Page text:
Okay, I know that might sound clear as mud, but bear with me.

So just exactly what are we reporting on? Specific chemicals, mixtures of chemicals, specific materials such as products or materials?

Turns out, the CRTK regulations provide the flexibility to report different ways, EITHER as pure chemicals or as mixtures.

To report mixtures, you can either break out the individual hazardous chemical or chemicals (there might be several in a mixture).

Or! You can report on the mixture as a whole.

Whichever way you do it, it must be consistent for both the SDS reporting (Section 311 reporting) and the inventory reporting (Section 312). Whichever you do, do both.

So if you're providing SDS reporting on mixtures or substances with SDS, then you also have to do your annual inventory reporting for those mixtures or substances with SDS. If you provided your initial SDS for pure chemicals, then you have to do your annual inventory reporting for those pure chemicals.

How to conduct Tier II Community Right-to-Know Reporting.

Tier II Reporting Examples

This stuff is confusing, so let's get into a hypothetical.

Let's presume you have mixtures at your facility, mixture A, B, and C, all of which contain some amount of formaldehyde, an EHS chemical with a reporting threshold of 500 lbs. You can:

  • Determine the total quantity of the EHS present throughout your facility at any one time by adding together the quantity present as a component in all mixtures and all other quantities of the EHS.
    • If you have 100 lbs of formaldehyde in mixture A, and 400 lbs in mixture B, and 100 lbs in mixture C, then the total at that facility would be 600 lbs of formaldehyde, which exceeds the reporting threshold of 500 lbs, and you need to report.
    • You'd report formaldehyde (both on your initial Section 311 SDS reporting, and on your annual Section 312 CRTK inventory reporting). OR,
  • You could report for mixture A, mixture B, and mixture C (each individually) since you know that the combined volume of formaldehyde exceeds the reporting threshold of that EHS chemical.
    • Since you know that each mixture contains an EHS, you have to indicate this on your CRTK submittal (Tier II forms) and indicate that they contain "formaldehyde" and provide the chemical number.

What if it's not an EHS? You still do the same thing!

You have a choice of either determining the total quantity of all individual chemicals in all mixtures, or you can report the mixtures individually (those which contain any of those 65,000 hazardous chemicals).

Let's use an example of calcium nitrate as a hazardous chemical. We could total the amount of calcium nitrate in mixture A, mixture B, or mixture C, and compare to the reporting threshold of 10,000 lbs, or we could report mixture A, mixture B, and mixture C individually, provided they exceed the 10,000 lb reporting threshold. If you went this way, you have to provide the name, product name, or trade name of the mixture, and since no EHS, you don't need to list the non-EHS chemicals in the mixture (although you can at your option).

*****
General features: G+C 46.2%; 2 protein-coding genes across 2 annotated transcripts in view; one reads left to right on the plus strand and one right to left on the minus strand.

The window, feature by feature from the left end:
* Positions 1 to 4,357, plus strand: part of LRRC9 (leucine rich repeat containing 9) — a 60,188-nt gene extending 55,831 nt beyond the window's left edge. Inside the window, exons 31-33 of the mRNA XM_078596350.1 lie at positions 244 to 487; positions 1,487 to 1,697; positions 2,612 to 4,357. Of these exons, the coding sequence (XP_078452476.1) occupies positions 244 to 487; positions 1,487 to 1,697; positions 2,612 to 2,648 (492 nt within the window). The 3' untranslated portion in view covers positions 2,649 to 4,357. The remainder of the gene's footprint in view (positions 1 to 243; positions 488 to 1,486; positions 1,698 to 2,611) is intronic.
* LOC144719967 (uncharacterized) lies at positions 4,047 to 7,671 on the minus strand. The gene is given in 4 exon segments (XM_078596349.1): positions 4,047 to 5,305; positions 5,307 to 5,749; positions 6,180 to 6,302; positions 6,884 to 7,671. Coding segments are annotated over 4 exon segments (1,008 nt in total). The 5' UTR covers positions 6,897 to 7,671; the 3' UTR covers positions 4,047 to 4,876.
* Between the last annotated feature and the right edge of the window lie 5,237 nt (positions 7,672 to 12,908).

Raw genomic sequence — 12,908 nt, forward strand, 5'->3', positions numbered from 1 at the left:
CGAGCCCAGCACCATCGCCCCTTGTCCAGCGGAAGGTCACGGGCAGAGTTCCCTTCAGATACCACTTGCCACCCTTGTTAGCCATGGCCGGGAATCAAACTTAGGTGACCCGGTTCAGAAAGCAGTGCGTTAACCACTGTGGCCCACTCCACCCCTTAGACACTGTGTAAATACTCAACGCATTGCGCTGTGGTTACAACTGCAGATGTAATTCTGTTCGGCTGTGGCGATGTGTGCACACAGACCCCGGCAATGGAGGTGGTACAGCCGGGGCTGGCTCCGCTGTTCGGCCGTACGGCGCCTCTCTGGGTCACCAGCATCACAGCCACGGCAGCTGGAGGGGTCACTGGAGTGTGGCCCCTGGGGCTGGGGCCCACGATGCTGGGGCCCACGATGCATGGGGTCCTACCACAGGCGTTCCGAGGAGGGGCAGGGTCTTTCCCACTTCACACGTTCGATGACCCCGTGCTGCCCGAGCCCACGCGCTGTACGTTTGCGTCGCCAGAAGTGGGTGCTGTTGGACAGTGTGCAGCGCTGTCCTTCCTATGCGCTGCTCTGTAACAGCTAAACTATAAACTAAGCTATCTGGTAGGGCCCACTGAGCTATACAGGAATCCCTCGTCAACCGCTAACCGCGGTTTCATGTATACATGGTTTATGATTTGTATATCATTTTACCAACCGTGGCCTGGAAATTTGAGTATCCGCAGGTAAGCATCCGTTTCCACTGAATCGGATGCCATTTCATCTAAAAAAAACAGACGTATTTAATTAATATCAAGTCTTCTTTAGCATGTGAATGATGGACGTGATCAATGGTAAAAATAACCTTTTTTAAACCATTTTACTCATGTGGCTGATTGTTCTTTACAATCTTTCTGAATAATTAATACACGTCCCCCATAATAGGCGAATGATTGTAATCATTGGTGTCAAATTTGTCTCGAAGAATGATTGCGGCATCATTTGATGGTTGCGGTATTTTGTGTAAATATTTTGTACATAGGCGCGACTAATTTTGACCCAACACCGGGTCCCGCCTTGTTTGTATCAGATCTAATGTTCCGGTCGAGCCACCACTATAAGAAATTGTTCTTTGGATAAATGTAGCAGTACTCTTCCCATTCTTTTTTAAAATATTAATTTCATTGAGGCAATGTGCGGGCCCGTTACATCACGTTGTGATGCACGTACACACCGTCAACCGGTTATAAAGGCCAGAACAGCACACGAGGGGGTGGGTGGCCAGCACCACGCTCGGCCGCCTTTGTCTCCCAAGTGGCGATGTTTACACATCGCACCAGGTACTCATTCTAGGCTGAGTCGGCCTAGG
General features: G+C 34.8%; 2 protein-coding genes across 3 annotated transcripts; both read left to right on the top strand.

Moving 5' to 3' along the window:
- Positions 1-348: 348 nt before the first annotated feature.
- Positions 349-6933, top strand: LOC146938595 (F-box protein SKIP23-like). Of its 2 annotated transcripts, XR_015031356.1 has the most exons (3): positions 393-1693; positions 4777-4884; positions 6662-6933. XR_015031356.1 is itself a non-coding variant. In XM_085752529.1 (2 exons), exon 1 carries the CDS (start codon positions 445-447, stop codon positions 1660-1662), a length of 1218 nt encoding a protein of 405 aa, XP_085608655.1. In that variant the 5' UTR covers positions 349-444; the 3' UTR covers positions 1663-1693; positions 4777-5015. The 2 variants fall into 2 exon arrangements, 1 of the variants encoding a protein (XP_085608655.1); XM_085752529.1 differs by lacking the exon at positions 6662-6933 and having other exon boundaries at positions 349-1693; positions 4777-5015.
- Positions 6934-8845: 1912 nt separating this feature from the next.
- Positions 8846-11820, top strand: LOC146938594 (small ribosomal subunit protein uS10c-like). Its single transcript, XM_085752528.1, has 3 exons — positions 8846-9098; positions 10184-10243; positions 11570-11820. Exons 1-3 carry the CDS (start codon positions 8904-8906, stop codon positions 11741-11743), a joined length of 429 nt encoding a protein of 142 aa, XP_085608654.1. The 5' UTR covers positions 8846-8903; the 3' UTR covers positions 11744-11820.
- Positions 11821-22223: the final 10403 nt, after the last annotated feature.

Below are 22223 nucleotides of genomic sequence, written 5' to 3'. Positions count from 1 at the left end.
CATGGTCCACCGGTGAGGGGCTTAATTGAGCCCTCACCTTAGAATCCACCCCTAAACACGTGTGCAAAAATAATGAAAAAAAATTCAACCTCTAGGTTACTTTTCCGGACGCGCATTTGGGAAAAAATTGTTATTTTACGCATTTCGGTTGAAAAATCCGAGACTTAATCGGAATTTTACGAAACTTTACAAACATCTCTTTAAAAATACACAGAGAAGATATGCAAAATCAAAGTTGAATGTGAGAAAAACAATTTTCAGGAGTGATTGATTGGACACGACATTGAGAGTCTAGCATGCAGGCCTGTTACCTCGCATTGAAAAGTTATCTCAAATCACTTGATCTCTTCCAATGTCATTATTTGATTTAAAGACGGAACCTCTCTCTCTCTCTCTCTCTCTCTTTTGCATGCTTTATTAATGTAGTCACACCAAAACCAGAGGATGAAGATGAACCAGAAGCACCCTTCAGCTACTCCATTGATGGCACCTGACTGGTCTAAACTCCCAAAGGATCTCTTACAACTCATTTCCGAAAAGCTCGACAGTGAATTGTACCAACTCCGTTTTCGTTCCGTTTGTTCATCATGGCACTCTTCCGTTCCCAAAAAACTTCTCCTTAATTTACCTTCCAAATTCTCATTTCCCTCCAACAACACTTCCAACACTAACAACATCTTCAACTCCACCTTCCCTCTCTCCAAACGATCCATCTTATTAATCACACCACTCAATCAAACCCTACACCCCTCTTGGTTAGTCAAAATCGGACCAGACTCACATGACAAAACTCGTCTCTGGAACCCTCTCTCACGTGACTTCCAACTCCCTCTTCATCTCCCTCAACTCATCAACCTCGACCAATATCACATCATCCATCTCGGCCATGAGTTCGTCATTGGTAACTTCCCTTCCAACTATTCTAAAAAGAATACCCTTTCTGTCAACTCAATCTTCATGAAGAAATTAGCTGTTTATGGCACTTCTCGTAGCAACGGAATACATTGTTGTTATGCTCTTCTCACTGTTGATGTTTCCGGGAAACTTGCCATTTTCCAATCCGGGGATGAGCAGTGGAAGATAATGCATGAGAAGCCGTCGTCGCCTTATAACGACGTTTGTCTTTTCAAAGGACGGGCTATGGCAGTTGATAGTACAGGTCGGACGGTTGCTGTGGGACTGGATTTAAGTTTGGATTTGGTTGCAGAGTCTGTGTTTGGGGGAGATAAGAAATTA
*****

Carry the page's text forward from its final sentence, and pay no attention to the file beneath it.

How do we do Tier II CRTK Reporting?

We take the mixture route nearly all the time with our clients, instead of the pure chemical route because...

  1. Most of the facilities and industries we deal with have mixtures at their facilities, not pure chemicals. Doing it the mixture way makes it easier to do the reporting.
  2. Most of the facilities and industries we work with don't have EHS above reporting thresholds.
  3. Most of the facilities and industries we work with use mixtures that contain several non-EHS chemicals, and this makes reporting easier to do as a mixture rather than evaluating each non-EHS individually.

Doing it the mixture way is like saying, "okay, this mixture is hazardous - all of it". In a way, it kind of makes sense, doesn't it? The mixture has an SDS, not the individual chemicals in that mixture. So if mixture A came with an SDS, and it's over 10,000 lbs, it get's reported. A firefighter comes to the site during a fire, he's looking for a tank or container holding mixture A, not one holding the pure chemical in it. To me, that's the more sensible way of doing things.

Sounds easier, right? But, are there times when it might make more sense to do the pure chemical reporting?

  1. If you use a lot of pure chemicals.
  2. If you use mixtures with a small number of non-EHS chemicals.
  3. If you use EHS chemicals.
  4. If you have a lot of mixtures and would be doing a lot of reporting on the basis of mixtures, and report in a state that charges a fee for each substance reported on. You might be reporting more than you would via the pure chemical route, and it could be costing you more money.

One way is not right or wrong, it just depends on your particular circumstances. But finally, here's another reason why I favor the mixture method of reporting.

Recall that fire truck racing to your site, and punching up your list of hazardous substances on the way, which they are preparing to deal with. They arrive at your site and expect to find storage tanks of pure chemicals if that's how you reported them. Sure, there might be a little in mixture A, some in mixture B, and some in mixture C, but they only know there are >500 lbs of it on the site and expect to see a tank or container of it, when in fact, there is no tank or container of the pure chemical.

That doesn't seem to make much sense, does it?

So I get it, it's still a bit confusing. Just remember this. You have two ways of reporting, as a pure chemical or as a mixture. Whatever you do, you have to be consistent, and it needs to make sense for your facility and operation. Your choice.

I hope that makes this a bit clearer, but if not, reach out to us and we'll do what we can to answer your questions. After all, CRTK reporting is important!